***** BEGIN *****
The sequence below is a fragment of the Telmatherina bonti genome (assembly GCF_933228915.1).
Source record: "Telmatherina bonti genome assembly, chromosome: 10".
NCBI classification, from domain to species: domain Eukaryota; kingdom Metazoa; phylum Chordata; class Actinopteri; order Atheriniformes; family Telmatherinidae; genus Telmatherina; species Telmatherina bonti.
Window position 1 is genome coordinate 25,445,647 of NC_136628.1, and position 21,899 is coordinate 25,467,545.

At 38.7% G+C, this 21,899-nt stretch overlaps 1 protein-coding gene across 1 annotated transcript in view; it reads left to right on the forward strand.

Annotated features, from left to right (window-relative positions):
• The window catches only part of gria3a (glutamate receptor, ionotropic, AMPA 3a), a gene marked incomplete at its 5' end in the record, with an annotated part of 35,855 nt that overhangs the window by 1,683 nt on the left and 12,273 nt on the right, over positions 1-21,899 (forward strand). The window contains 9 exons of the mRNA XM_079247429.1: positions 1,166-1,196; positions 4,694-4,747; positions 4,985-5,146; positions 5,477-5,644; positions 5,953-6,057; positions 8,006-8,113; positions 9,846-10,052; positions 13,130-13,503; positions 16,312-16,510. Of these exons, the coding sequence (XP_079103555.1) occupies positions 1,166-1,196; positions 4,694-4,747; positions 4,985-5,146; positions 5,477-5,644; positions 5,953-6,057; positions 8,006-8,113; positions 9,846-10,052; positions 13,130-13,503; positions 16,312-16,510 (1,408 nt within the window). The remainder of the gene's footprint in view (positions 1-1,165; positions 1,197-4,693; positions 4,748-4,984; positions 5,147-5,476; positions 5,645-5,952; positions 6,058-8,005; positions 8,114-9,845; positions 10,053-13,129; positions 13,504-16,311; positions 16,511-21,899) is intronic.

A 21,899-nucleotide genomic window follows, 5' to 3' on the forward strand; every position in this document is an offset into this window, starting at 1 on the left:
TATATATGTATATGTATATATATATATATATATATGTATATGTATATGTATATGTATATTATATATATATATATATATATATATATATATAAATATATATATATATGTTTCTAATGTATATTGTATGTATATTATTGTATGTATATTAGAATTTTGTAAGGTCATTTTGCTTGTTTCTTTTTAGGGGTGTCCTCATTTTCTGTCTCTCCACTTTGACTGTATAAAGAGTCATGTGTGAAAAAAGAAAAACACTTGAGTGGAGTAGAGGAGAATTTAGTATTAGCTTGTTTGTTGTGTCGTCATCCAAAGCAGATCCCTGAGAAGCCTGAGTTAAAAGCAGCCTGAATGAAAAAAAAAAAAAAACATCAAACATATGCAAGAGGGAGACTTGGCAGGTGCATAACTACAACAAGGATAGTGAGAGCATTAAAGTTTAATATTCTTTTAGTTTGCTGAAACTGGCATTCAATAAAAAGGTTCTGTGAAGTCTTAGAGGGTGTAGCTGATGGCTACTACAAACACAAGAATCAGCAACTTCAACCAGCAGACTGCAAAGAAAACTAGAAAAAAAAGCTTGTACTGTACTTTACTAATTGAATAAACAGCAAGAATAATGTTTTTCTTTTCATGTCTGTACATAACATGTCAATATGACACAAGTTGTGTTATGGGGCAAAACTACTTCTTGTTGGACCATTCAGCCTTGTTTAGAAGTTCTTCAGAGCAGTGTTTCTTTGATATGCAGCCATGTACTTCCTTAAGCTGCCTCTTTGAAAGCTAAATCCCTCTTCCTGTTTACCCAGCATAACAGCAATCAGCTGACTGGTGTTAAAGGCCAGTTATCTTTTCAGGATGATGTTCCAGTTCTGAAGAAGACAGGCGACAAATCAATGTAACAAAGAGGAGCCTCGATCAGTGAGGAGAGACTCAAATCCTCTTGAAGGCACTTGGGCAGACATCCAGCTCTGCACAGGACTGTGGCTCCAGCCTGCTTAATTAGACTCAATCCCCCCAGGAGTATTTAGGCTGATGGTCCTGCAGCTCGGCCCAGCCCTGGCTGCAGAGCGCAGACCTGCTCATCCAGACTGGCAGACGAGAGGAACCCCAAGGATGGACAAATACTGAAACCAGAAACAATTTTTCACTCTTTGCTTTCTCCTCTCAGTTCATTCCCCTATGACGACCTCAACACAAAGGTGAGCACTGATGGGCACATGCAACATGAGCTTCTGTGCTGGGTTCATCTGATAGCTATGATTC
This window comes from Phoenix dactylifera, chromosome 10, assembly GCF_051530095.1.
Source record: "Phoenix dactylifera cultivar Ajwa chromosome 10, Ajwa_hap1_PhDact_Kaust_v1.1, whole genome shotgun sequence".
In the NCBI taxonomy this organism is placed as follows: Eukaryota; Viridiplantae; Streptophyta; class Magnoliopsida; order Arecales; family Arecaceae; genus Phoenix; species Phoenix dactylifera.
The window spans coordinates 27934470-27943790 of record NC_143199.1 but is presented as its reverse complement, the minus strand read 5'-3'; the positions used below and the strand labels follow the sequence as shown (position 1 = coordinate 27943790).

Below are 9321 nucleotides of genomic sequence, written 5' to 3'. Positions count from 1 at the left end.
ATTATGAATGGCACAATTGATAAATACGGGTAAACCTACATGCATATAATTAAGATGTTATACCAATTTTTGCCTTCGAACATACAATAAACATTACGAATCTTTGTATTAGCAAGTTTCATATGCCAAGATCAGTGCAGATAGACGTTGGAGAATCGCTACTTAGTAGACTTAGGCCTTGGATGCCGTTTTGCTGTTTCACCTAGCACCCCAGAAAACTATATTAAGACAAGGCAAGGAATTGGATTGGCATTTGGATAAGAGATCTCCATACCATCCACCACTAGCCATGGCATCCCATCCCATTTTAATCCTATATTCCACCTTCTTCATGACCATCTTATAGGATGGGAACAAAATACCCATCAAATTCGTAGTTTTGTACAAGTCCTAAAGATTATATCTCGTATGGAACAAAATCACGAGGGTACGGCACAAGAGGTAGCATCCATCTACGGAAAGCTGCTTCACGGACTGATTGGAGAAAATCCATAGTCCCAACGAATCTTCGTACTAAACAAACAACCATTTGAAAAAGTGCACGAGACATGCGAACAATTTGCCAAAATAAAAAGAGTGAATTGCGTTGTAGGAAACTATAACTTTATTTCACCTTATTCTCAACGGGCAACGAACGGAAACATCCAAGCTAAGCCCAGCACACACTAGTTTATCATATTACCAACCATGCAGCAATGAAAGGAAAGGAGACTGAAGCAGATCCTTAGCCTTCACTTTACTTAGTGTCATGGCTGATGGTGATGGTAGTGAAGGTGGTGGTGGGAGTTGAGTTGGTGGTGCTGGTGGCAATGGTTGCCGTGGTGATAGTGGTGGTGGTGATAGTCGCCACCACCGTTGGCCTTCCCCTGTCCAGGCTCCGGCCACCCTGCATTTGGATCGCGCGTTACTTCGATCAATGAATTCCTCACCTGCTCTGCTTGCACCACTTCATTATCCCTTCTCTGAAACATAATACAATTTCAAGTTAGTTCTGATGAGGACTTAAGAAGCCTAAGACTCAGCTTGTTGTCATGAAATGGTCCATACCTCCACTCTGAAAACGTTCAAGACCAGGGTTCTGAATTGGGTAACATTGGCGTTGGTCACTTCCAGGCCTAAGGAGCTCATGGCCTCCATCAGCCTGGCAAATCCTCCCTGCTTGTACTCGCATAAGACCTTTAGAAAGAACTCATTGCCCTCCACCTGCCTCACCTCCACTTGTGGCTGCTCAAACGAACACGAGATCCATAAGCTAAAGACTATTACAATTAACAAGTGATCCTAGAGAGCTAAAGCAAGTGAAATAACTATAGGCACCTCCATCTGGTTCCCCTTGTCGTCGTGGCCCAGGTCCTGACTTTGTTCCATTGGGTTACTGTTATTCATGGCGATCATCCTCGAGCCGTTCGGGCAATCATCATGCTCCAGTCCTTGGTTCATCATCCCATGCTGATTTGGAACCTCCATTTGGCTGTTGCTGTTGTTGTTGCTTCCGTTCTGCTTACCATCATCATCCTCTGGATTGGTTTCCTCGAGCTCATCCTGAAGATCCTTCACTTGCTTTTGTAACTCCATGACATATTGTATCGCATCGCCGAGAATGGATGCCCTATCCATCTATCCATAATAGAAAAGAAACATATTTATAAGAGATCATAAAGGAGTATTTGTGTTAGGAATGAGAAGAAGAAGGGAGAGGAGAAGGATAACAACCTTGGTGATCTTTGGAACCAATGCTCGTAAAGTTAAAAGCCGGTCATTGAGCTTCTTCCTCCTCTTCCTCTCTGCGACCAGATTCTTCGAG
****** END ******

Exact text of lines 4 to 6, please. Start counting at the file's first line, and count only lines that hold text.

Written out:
Window position 1 is genome coordinate 25,445,647 of NC_136628.1, and position 21,899 is coordinate 25,467,545.

At 38.7% G+C, this 21,899-nt stretch overlaps 1 protein-coding gene across 1 annotated transcript in view; it reads left to right on the forward strand.

Annotated features, from left to right (window-relative positions):